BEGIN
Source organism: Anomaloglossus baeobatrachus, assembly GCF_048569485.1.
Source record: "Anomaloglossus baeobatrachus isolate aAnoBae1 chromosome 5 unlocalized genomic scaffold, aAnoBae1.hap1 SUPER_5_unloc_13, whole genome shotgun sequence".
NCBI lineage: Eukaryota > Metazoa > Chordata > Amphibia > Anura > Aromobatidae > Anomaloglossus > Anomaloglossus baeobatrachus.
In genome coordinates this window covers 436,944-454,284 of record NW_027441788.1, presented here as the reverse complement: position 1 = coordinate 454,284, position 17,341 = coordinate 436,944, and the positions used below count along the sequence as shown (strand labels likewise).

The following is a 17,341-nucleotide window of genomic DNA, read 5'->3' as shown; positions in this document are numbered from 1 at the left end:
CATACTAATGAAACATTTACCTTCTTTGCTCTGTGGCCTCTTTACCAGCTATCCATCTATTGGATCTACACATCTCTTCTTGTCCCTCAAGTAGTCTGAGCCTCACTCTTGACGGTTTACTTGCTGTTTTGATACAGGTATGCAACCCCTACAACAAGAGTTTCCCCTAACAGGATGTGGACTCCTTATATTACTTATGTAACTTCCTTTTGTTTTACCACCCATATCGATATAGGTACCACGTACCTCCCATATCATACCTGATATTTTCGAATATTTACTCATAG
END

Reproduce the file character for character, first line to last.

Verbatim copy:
Source organism: Anomaloglossus baeobatrachus, assembly GCF_048569485.1.
Source record: "Anomaloglossus baeobatrachus isolate aAnoBae1 chromosome 5 unlocalized genomic scaffold, aAnoBae1.hap1 SUPER_5_unloc_13, whole genome shotgun sequence".
NCBI lineage: Eukaryota > Metazoa > Chordata > Amphibia > Anura > Aromobatidae > Anomaloglossus > Anomaloglossus baeobatrachus.
In genome coordinates this window covers 436,944-454,284 of record NW_027441788.1, presented here as the reverse complement: position 1 = coordinate 454,284, position 17,341 = coordinate 436,944, and the positions used below count along the sequence as shown (strand labels likewise).

The following is a 17,341-nucleotide window of genomic DNA, read 5'->3' as shown; positions in this document are numbered from 1 at the left end:
CATACTAATGAAACATTTACCTTCTTTGCTCTGTGGCCTCTTTACCAGCTATCCATCTATTGGATCTACACATCTCTTCTTGTCCCTCAAGTAGTCTGAGCCTCACTCTTGACGGTTTACTTGCTGTTTTGATACAGGTATGCAACCCCTACAACAAGAGTTTCCCCTAACAGGATGTGGACTCCTTATATTACTTATGTAACTTCCTTTTGTTTTACCACCCATATCGATATAGGTACCACGTACCTCCCATATCATACCTGATATTTTCGAATATTTACTCATAG